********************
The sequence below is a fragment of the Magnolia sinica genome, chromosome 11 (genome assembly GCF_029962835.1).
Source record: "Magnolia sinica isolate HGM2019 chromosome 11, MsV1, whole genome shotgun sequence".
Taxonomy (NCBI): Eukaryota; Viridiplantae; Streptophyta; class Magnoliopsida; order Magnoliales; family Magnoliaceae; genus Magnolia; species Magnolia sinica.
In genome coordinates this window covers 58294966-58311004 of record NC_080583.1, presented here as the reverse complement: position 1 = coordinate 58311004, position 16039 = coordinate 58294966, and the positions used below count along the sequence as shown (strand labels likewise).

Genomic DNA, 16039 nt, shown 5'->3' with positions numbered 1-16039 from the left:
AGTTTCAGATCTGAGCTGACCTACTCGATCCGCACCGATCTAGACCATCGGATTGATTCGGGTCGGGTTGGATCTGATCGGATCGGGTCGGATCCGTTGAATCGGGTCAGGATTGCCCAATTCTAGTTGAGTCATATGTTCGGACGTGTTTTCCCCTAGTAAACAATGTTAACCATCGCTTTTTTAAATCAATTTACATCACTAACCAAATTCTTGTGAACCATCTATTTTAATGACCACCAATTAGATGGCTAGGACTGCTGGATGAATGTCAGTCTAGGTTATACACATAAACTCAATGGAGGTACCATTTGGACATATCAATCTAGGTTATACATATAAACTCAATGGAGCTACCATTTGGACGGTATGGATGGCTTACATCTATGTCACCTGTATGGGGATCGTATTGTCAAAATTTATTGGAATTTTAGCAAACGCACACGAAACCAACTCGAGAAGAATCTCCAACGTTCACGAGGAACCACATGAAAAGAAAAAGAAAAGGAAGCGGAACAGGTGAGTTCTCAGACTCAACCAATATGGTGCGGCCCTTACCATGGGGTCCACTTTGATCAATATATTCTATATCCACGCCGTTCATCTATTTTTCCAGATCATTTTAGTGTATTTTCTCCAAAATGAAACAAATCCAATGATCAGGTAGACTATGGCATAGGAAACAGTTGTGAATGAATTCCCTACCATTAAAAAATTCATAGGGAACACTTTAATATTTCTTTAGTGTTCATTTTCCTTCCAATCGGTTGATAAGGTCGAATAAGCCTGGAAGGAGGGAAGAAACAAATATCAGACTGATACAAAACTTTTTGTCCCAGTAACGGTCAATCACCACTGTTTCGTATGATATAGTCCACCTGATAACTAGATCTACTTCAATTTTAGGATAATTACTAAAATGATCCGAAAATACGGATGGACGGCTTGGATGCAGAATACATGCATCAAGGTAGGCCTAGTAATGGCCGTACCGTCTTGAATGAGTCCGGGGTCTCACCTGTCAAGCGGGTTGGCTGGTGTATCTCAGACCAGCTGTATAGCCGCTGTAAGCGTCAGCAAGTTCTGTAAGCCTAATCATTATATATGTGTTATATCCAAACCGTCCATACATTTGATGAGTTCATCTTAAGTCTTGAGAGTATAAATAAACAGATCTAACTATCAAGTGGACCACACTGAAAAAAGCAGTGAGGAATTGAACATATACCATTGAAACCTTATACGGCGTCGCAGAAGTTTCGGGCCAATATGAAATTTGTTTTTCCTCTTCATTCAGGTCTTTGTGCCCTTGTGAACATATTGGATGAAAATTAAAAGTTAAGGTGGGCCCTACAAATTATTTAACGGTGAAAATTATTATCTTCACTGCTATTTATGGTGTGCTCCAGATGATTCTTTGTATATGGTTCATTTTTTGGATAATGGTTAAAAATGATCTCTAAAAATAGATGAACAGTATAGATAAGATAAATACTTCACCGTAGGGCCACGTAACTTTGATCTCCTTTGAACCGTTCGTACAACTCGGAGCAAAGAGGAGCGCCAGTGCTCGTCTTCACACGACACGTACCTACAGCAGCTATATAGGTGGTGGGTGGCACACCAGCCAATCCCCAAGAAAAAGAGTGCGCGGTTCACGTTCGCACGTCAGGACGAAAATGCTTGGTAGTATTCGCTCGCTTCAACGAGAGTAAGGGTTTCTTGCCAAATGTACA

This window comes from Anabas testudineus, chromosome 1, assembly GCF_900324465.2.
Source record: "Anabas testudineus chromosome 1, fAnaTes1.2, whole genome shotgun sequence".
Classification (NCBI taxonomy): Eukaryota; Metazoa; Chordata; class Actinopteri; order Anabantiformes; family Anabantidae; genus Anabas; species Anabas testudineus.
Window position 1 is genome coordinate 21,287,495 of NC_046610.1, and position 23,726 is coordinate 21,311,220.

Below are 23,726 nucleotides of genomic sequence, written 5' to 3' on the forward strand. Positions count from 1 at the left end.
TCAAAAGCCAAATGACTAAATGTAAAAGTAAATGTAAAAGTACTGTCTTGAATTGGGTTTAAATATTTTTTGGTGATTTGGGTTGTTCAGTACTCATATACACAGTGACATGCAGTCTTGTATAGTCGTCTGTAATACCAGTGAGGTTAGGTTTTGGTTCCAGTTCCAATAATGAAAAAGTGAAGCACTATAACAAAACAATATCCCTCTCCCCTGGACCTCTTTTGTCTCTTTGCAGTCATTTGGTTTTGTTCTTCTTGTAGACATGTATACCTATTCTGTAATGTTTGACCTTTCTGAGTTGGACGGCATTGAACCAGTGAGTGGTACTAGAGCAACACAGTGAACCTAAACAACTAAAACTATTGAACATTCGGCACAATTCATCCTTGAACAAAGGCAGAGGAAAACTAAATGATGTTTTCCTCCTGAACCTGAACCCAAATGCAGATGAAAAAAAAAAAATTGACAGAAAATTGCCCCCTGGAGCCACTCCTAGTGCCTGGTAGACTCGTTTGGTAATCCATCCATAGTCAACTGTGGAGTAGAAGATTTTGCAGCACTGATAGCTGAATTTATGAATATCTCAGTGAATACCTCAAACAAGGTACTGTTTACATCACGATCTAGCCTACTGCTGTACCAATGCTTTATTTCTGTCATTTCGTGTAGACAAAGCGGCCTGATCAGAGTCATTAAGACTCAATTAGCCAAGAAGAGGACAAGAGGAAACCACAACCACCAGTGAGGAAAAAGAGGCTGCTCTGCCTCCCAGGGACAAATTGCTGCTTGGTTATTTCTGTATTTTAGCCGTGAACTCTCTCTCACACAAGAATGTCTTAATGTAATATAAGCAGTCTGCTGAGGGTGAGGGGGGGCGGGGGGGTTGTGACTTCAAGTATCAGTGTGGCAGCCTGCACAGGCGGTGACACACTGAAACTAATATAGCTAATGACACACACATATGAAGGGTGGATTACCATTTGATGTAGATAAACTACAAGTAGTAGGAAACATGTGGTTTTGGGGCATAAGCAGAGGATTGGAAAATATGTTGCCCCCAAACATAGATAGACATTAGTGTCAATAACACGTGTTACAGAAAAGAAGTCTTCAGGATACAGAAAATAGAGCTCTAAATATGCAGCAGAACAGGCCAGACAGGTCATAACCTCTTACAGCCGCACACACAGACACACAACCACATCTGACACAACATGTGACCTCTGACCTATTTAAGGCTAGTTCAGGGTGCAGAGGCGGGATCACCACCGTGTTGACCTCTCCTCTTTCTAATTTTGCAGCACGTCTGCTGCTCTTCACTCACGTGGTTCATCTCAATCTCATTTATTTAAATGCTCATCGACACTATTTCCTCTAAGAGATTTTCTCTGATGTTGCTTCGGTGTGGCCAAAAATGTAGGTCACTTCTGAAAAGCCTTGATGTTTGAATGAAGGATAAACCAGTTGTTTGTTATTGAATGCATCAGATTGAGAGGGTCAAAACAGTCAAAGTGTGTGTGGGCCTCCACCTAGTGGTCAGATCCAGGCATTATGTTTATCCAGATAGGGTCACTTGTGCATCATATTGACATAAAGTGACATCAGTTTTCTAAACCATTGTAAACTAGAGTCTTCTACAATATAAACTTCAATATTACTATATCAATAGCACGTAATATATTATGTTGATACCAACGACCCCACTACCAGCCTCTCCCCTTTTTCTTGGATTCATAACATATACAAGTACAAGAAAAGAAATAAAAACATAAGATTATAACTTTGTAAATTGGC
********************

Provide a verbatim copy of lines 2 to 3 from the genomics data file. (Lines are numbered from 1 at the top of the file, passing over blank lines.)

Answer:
Source record: "Magnolia sinica isolate HGM2019 chromosome 11, MsV1, whole genome shotgun sequence".
Taxonomy (NCBI): Eukaryota; Viridiplantae; Streptophyta; class Magnoliopsida; order Magnoliales; family Magnoliaceae; genus Magnolia; species Magnolia sinica.